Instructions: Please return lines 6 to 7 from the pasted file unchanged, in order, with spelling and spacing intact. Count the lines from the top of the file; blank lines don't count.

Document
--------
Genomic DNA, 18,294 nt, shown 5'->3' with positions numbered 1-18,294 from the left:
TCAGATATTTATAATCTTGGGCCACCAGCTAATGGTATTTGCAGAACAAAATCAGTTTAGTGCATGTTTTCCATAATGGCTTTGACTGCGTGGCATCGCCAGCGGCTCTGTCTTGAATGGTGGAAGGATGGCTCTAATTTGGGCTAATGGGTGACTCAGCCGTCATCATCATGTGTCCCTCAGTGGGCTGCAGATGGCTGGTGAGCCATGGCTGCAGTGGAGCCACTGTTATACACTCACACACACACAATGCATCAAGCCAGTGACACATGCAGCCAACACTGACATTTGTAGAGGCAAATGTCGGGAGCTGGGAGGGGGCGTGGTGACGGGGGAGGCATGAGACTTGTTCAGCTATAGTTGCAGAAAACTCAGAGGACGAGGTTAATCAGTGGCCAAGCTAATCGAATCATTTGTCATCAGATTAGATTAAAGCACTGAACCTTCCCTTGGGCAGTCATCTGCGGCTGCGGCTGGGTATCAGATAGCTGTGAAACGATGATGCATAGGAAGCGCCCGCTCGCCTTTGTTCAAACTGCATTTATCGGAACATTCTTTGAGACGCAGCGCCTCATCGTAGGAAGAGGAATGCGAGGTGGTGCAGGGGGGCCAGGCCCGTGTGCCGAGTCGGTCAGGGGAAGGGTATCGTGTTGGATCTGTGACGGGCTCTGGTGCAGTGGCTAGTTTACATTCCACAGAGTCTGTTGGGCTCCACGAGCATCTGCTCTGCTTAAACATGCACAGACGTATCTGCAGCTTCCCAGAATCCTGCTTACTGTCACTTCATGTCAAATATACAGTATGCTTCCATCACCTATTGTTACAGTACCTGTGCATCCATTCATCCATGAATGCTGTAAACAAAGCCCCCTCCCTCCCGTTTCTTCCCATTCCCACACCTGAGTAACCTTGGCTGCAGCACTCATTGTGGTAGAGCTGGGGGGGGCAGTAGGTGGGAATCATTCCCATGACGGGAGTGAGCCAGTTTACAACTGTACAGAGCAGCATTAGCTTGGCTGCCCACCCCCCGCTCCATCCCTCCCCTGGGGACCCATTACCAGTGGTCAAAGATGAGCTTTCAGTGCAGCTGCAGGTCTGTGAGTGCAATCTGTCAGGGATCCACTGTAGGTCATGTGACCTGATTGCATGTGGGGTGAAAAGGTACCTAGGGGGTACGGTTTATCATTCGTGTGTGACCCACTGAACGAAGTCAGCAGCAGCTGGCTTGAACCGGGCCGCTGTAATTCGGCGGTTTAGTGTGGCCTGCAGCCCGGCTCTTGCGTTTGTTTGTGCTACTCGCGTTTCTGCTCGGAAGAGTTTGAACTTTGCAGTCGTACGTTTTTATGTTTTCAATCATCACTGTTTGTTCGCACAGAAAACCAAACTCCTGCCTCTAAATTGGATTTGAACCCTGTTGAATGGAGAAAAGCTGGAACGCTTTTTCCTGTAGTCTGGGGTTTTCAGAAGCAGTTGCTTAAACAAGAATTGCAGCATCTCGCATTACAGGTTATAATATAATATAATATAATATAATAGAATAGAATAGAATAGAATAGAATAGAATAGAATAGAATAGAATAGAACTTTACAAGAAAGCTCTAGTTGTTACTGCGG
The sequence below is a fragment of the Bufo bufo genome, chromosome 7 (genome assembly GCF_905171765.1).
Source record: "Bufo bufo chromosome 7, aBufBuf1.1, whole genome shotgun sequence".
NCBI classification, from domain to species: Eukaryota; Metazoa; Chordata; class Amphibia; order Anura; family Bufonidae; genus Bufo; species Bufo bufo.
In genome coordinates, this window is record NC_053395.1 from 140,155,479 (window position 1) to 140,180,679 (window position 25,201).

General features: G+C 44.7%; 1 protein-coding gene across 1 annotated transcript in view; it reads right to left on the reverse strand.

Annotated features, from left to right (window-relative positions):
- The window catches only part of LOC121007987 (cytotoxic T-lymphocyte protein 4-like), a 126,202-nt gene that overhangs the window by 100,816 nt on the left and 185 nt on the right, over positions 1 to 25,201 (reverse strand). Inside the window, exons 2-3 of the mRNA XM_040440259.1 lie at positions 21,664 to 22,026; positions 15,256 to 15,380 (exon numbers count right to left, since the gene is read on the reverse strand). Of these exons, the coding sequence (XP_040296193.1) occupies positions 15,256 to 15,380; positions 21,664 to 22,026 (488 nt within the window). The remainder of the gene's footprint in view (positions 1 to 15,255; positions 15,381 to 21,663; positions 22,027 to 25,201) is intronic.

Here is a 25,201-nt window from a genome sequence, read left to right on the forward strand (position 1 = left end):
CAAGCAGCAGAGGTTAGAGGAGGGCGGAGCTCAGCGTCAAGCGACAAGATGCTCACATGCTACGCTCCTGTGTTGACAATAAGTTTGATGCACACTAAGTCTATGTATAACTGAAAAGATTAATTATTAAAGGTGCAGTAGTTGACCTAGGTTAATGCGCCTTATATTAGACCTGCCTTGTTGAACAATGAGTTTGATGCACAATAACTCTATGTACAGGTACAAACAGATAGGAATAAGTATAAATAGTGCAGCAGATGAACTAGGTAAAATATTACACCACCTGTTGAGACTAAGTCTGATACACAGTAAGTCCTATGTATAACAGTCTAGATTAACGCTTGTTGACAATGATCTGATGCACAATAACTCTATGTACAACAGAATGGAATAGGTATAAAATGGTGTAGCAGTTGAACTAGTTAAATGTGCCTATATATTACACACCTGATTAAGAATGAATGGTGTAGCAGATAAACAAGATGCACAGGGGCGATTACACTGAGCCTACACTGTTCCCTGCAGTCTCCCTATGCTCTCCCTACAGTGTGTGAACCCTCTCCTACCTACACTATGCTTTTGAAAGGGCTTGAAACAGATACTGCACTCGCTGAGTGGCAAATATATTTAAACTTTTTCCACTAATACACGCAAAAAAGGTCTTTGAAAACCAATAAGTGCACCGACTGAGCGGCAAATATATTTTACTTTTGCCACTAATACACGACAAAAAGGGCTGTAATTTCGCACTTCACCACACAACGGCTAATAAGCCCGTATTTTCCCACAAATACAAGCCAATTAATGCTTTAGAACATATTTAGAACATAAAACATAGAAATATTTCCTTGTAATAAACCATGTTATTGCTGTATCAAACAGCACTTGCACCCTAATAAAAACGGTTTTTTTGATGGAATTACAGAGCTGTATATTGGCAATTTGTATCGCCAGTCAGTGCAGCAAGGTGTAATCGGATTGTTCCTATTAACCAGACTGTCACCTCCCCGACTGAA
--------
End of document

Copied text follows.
In genome coordinates, this window is record NC_053395.1 from 140,155,479 (window position 1) to 140,180,679 (window position 25,201).

General features: G+C 44.7%; 1 protein-coding gene across 1 annotated transcript in view; it reads right to left on the reverse strand.